Revisiting Mary Oliver, in the wake of her death, last week. Today I’m leaning into her essays, and her reflections on the artist’s labour. In “Of Power and Time”, she writes about self-distraction, and the many ways creative people can get in the way of their own best work.
Yes, the external world has a way of knocking that is hard to ignore;
“But just as often, if not more often, the interruption comes not from another but from the self itself, or some other self within the self, that whistles and pounds upon the door panels and tosses itself, splashing, into the pond of meditation. And what does it have to say? That you must phone the dentist, that you are out of mustard, that your uncle Stanley’s birthday is two weeks hence. You react, of course. Then you return to your work, only to find that the imps of idea have fled back into the mist.”
As I read these words there is a stinging twinge of self-recognition. My son is gone to school, the garbage is out, the groceries are put away, the music is just right. I have scheduled this time to write. I want to write. I need to write. I quite like to write. Yet just in time, my eagerly responsible way of being shows up, clamoring to fill this sacred time and space with lists: to-dos, must-dos, should-dos, should-have dones and more.
Dentists, mustard, plans, opportunities, wishes and still.
One of the recurring questions that I’ve encountered from clients in my coaching practice is, how do I make space for my art—for making the work better, for giving it more attention—when the pull to otherwise is so strong? How do we, as professionals in creative fields, buttress against the interruptions—whether architectural, in the form of open offices, technological (smart everythings), social temptations, or, as Oliver so beautifully evokes, internal (the whistling of the “self within the self”) —so that we can keep returning to the work that matters most?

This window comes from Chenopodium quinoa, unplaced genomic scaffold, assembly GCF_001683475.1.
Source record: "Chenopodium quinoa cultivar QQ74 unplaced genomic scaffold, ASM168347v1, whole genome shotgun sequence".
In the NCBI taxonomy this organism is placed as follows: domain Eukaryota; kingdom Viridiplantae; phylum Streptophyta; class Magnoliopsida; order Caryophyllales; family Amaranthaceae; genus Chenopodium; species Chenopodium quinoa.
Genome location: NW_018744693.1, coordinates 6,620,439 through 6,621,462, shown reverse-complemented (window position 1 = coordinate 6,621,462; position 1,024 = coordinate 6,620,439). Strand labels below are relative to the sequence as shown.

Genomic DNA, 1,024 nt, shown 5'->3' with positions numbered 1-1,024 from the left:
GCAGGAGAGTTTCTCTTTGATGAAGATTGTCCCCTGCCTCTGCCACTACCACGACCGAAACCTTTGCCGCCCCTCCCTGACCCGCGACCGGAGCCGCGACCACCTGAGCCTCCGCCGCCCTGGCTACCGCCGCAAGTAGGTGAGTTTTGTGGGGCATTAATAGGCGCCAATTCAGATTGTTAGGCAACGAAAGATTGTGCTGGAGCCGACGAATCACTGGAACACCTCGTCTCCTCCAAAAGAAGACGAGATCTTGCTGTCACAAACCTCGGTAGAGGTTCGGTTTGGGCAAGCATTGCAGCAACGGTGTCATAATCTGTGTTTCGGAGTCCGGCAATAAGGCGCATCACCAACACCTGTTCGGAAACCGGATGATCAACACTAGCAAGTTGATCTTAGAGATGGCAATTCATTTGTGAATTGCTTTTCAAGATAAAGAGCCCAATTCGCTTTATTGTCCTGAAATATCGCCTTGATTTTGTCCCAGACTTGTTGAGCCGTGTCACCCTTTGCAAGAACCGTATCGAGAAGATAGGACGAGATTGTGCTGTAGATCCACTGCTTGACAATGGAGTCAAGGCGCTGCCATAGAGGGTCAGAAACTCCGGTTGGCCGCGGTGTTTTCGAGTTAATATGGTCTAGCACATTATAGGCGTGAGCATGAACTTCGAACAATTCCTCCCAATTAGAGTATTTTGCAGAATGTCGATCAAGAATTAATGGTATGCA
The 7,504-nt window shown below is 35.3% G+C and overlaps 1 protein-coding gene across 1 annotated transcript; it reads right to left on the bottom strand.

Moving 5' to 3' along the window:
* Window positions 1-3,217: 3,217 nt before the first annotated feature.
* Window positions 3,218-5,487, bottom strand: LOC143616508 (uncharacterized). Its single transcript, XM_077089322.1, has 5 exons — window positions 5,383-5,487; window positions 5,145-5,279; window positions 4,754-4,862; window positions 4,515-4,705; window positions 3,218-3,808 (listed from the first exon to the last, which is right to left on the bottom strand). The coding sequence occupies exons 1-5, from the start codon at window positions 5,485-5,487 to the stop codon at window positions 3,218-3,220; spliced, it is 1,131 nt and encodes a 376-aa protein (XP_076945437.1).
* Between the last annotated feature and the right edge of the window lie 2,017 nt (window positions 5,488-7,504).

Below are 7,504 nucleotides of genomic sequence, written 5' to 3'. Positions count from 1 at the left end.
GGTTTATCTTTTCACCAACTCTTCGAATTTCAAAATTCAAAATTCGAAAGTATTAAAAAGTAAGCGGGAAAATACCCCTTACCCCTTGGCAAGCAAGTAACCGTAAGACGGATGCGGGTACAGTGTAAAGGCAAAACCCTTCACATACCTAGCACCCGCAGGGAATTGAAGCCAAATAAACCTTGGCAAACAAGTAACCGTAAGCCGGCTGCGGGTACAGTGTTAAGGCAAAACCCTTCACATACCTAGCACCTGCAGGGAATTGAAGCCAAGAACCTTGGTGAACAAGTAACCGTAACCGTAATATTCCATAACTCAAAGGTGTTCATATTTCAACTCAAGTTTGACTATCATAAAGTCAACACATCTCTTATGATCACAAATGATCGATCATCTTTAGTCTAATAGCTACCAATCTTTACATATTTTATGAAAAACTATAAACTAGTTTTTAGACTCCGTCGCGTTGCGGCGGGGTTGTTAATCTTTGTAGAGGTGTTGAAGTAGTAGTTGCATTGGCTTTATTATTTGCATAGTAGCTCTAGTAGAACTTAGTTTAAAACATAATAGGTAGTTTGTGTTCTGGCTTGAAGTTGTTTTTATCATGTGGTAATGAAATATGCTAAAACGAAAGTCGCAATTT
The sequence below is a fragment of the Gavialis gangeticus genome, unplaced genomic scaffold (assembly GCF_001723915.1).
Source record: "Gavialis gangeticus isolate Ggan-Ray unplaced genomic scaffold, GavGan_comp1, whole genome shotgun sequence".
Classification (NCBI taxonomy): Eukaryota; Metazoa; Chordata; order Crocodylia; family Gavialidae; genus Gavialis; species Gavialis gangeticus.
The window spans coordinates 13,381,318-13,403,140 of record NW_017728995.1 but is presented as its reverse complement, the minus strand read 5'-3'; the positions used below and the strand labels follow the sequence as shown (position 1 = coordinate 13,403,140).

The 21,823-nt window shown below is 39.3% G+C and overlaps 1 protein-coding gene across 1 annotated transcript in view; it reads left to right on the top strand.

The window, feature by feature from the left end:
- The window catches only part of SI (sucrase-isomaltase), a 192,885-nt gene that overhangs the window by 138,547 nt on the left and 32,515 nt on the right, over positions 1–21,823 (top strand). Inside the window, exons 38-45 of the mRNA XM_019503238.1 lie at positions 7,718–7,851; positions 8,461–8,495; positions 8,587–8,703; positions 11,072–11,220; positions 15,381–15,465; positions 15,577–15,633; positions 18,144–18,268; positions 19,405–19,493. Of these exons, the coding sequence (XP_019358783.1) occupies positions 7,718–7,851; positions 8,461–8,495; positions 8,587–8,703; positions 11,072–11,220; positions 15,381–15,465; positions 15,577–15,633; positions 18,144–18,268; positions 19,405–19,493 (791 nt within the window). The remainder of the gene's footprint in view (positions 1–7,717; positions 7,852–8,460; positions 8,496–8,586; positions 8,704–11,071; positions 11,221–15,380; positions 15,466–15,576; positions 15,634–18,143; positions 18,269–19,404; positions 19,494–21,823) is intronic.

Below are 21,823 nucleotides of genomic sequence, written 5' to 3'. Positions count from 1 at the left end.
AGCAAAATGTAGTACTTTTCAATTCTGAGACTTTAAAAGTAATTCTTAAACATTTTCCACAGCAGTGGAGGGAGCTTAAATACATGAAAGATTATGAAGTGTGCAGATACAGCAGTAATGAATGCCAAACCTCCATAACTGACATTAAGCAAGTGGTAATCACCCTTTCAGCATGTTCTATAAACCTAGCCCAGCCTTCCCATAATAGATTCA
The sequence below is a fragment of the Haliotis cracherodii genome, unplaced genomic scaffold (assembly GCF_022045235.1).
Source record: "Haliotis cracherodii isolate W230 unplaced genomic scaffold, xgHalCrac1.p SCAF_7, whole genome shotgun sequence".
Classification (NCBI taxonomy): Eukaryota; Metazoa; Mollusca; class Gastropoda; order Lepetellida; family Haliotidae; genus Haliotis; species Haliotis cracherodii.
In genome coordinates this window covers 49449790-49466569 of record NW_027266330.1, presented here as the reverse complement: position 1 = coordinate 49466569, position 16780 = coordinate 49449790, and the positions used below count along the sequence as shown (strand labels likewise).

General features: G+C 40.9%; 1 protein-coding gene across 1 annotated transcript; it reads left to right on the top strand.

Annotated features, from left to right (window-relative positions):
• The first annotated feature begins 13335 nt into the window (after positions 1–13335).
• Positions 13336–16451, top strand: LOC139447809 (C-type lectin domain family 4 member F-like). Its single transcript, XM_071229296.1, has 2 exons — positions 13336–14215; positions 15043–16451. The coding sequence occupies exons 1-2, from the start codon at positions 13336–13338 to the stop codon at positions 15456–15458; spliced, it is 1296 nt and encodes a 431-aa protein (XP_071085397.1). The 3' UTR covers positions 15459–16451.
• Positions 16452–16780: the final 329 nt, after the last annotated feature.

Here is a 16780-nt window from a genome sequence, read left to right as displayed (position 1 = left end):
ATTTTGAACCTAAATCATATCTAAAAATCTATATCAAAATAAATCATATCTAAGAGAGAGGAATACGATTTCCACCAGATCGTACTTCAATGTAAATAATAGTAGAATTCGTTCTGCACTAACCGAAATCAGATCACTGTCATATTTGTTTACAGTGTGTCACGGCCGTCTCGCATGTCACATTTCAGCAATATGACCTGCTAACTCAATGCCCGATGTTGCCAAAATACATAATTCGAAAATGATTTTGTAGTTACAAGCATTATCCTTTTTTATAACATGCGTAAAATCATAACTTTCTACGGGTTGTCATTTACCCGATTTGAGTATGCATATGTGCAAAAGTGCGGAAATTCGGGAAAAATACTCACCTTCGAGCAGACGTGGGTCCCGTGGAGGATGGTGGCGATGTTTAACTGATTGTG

In my Integral coaching practice, I work with clients to help surface and articulate the deeply held values and beliefs that inform their own current way of being, including their unique ways of interrupting outcomes. From there, with compassion and curiosity, we develop new creative practices to help them evolve towards a way of being in relationship to their creative work that is more fulfilling.
There’s never a quick fix. Instead, there is regular and ongoing practice, a new flexing of a new muscle. Followed by regular returnings to the work, and observing what’s shifted. And again. Everyone’s practice is differently aligned, according to their needs and capacities.
My own current practice, as I face the blank page and the selves rush in with their urgencies, is to turn to poetry. With an admirable economy, reading a poem can cut through the noise with a luscious new texture that reminds me and propels me towards the action I long to take.
Over the coming posts, I’ll explore a bit more about this practice-based approach, and how it differs from other forms of coaching or motivation (*spoiler alert: it works). I’ll also share some of the poetry and art that’s helping me create the space I need to do my work.
In the meantime, there is this, from A Thousand Mornings, by the wonderful Mary Oliver (d. 2019)
I GO DOWN TO THE SHORE
I go down to the shore in the morning
and depending on the hour the waves
are rolling in or moving out,
and I say, oh, I am miserable,
what shall—what should I do? And the sea says
in its lovely voice:
Excuse me, I have work to do.